Rockland State Hospital

Medical / New York

Rockland State Hospital is a partly abandoned and demolished state hospital in New York. Portions of the complex continue to operate as the Rockland Psychiatric Center. Additionally, the Rockland Children’s Psychiatric Center was used in the filming of Orange is the New Black television series.


History

Rockland State Hospital, like other state hospitals in New York, was located in a rural area, far away from the noise and pollution of a major city, as it was believed that the isolation would cure or speed up the recovery from mental illnesses. 1

Rockland was established in 1926, and the state acquired 577 acres of the Broadacres Dairy Farm for the new psychiatric complex; an additional 38 acres was purchased in 1931. 9 Sullivan W. Jones, the State Commissioner of Architecture, designed the first sets of buildings in the Mission Revival style, and bids were opened for construction in April 1927 with work beginning in May. The buildings were built to require minimal maintenance, with exterior walls containing reinforced concrete with stucco surfaces with interior walls that were two feet thick to isolate noise between rooms. 3 Staff residences and other minor structures were designed in a restrained Colonial Revival style. 9

Eventually, structures erected included patient housing for 5,768, six cottages for children, a coal-fired power plant, a working farm, and industrial shops. 1 The shops enabled patients to produce mattresses, furnishings, and brooms.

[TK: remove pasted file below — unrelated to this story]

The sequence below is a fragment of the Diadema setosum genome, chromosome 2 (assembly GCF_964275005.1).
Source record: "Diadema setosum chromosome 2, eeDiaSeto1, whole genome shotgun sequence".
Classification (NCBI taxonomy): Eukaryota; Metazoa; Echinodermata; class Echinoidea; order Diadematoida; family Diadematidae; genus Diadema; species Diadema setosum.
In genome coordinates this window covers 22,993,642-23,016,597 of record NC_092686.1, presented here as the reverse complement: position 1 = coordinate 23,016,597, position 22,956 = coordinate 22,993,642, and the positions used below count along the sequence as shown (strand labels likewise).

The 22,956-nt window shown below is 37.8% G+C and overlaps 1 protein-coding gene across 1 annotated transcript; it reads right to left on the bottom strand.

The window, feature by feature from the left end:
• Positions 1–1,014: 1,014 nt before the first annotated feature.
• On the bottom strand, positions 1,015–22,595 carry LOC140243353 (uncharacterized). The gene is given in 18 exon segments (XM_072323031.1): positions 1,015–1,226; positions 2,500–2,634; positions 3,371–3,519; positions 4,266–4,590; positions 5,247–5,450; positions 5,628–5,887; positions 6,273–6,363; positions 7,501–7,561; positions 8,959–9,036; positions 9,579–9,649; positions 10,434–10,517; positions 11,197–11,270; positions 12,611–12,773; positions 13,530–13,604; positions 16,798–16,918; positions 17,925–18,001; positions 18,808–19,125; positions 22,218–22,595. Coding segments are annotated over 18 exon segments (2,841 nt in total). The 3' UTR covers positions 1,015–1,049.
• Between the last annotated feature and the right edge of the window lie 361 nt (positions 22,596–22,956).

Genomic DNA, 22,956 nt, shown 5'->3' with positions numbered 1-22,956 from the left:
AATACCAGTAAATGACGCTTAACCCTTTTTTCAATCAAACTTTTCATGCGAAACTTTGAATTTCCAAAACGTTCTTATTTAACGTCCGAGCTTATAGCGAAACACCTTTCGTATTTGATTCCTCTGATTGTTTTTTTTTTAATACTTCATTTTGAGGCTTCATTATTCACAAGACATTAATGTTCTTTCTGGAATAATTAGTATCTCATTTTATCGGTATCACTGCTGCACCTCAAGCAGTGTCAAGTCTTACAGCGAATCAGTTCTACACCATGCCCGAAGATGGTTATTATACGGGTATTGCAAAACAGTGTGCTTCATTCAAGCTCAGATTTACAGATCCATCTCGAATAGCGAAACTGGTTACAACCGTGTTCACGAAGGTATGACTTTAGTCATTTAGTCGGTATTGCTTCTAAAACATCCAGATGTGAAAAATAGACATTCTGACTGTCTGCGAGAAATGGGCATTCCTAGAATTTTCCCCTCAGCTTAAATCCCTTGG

The core group of buildings (Buildings 1-14) were opened in 1930-31 and included patient housing, clinics, central dining rooms and kitchens, a medical and surgical building, and administrative offices. 9

Dr. Russell Blaisdell was appointed the first superintendent of Rockland in July 1930, arriving just as the final touches were being put on the Reception Building, the Medical Surgical Building, the Administration Building, and several wards. 9 Upon opening in January 1931, took in 60 male patients, all transfers from Manhattan State Hospital. 1

The nurse training school was established in September 1932 with a total of 30 students, and within three years, the program received full accreditation. 9

The first expansion of Rockland focused on the Continued Treatment areas to the northwest and southwest of the original structures (Buildings 17-19, 32, and 34-39), which opened in 1931-32. 9

In 1936, Blaisdell established a new patient classification system and opened the Children’s Group Cottages (Buildings 95-101), the latter which was unique because instead of arranging the children according to their chronological age, they were separated according to their emotional status. 9 The Medical and Pathology laboratories and the 1,000-seat Assembly Hall (Building 40) were also opened. 6 9 Like other state hospitals, Rockland followed commonplace psychiatric treatments, and it began administering insulin shock therapy in 1937, and later electroshock treatments and lobotomies. 1

In 1938, the high-rise Medical-Surgical and the Continued Treatment facilities (Buildings 57-60) were built on the hill to the east of the original buildings. 9

Between 1942 and 1945, the military utilized Buildings 57 through 60 for the treatment of veterans of World War II, which required the transfer of nearly 800 patients to other upstate hospitals. 6 9

During this time, the Neurology, and Electroencephalography research departments were added, which were vital to the development of future programs into child behavior. 9 A Biopsychology Research Unit was added in 1946 and expanded in 1956 in conjunction with Columbia University. 6